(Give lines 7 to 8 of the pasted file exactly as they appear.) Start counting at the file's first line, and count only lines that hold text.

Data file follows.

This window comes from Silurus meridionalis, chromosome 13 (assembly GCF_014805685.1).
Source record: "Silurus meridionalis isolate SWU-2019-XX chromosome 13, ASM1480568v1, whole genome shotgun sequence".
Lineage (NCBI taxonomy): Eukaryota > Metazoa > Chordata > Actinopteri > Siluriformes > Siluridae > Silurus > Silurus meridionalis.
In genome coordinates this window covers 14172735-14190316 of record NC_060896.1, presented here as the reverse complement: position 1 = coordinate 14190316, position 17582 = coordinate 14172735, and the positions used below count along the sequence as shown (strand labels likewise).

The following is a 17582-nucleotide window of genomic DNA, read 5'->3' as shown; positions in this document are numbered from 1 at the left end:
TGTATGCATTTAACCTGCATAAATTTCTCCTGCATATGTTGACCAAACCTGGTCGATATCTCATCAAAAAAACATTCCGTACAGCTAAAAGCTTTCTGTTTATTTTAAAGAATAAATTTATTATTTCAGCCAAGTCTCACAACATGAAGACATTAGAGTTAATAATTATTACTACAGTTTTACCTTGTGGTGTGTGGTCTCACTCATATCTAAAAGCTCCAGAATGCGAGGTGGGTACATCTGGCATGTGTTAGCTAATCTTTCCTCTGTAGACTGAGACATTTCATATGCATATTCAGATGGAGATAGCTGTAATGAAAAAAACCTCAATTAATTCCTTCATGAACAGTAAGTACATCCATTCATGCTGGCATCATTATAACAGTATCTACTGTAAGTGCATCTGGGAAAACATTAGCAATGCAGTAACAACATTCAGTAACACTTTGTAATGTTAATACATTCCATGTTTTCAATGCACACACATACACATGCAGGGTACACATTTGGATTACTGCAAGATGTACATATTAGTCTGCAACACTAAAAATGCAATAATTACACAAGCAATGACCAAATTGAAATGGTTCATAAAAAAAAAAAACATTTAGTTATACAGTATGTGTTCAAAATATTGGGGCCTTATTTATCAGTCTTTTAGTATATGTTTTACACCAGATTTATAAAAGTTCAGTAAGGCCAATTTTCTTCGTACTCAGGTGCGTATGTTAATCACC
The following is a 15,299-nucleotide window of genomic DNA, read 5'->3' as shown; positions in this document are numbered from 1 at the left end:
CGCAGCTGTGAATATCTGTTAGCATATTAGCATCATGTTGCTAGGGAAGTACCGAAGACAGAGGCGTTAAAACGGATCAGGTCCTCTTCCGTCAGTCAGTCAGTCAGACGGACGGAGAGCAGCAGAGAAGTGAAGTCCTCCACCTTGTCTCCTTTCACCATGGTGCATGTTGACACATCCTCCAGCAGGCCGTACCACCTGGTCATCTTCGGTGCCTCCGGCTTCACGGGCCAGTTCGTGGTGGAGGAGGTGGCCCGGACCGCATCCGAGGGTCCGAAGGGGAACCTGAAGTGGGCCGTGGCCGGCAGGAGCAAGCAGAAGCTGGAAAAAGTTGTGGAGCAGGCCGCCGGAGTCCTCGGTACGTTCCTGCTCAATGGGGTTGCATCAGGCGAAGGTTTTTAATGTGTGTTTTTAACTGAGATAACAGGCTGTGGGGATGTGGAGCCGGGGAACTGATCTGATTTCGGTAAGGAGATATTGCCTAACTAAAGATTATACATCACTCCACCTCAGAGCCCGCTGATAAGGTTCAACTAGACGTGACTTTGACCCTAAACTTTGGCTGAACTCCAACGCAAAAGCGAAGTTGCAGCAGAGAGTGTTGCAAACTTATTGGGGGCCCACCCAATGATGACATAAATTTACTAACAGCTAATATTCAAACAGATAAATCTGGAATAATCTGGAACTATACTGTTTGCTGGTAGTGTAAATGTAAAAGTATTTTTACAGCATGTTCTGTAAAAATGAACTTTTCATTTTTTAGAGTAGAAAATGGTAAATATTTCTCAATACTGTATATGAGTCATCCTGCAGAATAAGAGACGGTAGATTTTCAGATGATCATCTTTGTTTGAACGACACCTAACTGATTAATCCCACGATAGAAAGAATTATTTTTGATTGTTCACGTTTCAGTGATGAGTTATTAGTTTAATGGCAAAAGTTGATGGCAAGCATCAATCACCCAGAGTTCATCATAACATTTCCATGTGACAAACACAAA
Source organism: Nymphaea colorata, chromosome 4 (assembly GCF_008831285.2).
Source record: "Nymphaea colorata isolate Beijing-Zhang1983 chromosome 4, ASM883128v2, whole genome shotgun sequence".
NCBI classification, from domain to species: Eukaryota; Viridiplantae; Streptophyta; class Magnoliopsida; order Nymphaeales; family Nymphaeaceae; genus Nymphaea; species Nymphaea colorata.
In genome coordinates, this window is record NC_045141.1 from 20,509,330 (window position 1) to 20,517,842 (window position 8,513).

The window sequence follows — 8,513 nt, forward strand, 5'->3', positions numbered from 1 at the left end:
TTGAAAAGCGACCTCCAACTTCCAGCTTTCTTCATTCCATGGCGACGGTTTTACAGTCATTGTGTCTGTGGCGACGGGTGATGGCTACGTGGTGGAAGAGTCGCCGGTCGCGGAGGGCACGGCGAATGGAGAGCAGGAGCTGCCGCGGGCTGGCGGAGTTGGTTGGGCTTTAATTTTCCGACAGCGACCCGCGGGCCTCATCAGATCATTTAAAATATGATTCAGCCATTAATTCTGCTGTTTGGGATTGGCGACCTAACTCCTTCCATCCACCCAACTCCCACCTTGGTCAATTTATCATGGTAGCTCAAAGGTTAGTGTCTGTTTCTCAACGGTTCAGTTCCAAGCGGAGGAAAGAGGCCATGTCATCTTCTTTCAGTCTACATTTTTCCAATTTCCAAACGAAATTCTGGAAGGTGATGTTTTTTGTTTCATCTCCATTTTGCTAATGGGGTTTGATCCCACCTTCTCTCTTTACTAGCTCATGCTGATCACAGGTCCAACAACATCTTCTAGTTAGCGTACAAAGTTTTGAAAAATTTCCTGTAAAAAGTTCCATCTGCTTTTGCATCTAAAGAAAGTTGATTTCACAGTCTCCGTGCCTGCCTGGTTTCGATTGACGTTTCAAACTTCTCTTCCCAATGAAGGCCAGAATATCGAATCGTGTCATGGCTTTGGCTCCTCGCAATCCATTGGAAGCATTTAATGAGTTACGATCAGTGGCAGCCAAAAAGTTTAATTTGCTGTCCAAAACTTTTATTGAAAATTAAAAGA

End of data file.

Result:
The following is a 15,299-nucleotide window of genomic DNA, read 5'->3' as shown; positions in this document are numbered from 1 at the left end:
CGCAGCTGTGAATATCTGTTAGCATATTAGCATCATGTTGCTAGGGAAGTACCGAAGACAGAGGCGTTAAAACGGATCAGGTCCTCTTCCGTCAGTCAGTCAGTCAGACGGACGGAGAGCAGCAGAGAAGTGAAGTCCTCCACCTTGTCTCCTTTCACCATGGTGCATGTTGACACATCCTCCAGCAGGCCGTACCACCTGGTCATCTTCGGTGCCTCCGGCTTCACGGGCCAGTTCGTGGTGGAGGAGGTGGCCCGGACCGCATCCGAGGGTCCGAAGGGGAACCTGAAGTGGGCCGTGGCCGGCAGGAGCAAGCAGAAGCTGGAAAAAGTTGTGGAGCAGGCCGCCGGAGTCCTCGGTACGTTCCTGCTCAATGGGGTTGCATCAGGCGAAGGTTTTTAATGTGTGTTTTTAACTGAGATAACAGGCTGTGGGGATGTGGAGCCGGGGAACTGATCTGATTTCGGTAAGGAGATATTGCCTAACTAAAGATTATACATCACTCCACCTCAGAGCCCGCTGATAAGGTTCAACTAGACGTGACTTTGACCCTAAACTTTGGCTGAACTCCAACGCAAAAGCGAAGTTGCAGCAGAGAGTGTTGCAAACTTATTGGGGGCCCACCCAATGATGACATAAATTTACTAACAGCTAATATTCAAACAGATAAATCTGGAATAATCTGGAACTATACTGTTTGCTGGTAGTGTAAATGTAAAAGTATTTTTACAGCATGTTCTGTAAAAATGAACTTTTCATTTTTTAGAGTAGAAAATGGTAAATATTTCTCAATACTGTATATGAGTCATCCTGCAGAATAAGAGACGGTAGATTTTCAGATGATCATCTTTGTTTGAACGACACCTAACTGATTAATCCCACGATAGAAAGAATTATTTTTGATTGTTCACGTTTCAGTGATGAGTTATTAGTTTAATGGCAAAAGTTGATGGCAAGCATCAATCACCCAGAGTTCATCATAACATTTCCATGTGACAAACACAAA